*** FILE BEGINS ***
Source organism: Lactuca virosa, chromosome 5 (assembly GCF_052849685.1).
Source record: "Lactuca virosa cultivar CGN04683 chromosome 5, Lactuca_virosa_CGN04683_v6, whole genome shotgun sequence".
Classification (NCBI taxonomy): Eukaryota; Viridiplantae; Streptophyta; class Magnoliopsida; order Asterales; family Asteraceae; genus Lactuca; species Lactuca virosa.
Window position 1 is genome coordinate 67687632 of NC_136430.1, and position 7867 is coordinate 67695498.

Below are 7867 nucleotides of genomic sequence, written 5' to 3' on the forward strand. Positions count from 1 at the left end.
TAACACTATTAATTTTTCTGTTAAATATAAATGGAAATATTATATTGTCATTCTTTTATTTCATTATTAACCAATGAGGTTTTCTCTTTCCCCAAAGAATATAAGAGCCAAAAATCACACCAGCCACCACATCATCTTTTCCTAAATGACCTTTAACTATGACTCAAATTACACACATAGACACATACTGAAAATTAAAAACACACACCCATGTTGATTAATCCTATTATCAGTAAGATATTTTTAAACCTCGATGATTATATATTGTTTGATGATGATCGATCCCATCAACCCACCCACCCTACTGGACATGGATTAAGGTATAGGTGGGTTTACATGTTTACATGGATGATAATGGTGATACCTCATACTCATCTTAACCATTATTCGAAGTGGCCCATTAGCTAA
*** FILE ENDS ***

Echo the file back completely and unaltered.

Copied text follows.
Source organism: Lactuca virosa, chromosome 5 (assembly GCF_052849685.1).
Source record: "Lactuca virosa cultivar CGN04683 chromosome 5, Lactuca_virosa_CGN04683_v6, whole genome shotgun sequence".
Classification (NCBI taxonomy): Eukaryota; Viridiplantae; Streptophyta; class Magnoliopsida; order Asterales; family Asteraceae; genus Lactuca; species Lactuca virosa.
Window position 1 is genome coordinate 67687632 of NC_136430.1, and position 7867 is coordinate 67695498.

Below are 7867 nucleotides of genomic sequence, written 5' to 3' on the forward strand. Positions count from 1 at the left end.
TAACACTATTAATTTTTCTGTTAAATATAAATGGAAATATTATATTGTCATTCTTTTATTTCATTATTAACCAATGAGGTTTTCTCTTTCCCCAAAGAATATAAGAGCCAAAAATCACACCAGCCACCACATCATCTTTTCCTAAATGACCTTTAACTATGACTCAAATTACACACATAGACACATACTGAAAATTAAAAACACACACCCATGTTGATTAATCCTATTATCAGTAAGATATTTTTAAACCTCGATGATTATATATTGTTTGATGATGATCGATCCCATCAACCCACCCACCCTACTGGACATGGATTAAGGTATAGGTGGGTTTACATGTTTACATGGATGATAATGGTGATACCTCATACTCATCTTAACCATTATTCGAAGTGGCCCATTAGCTAA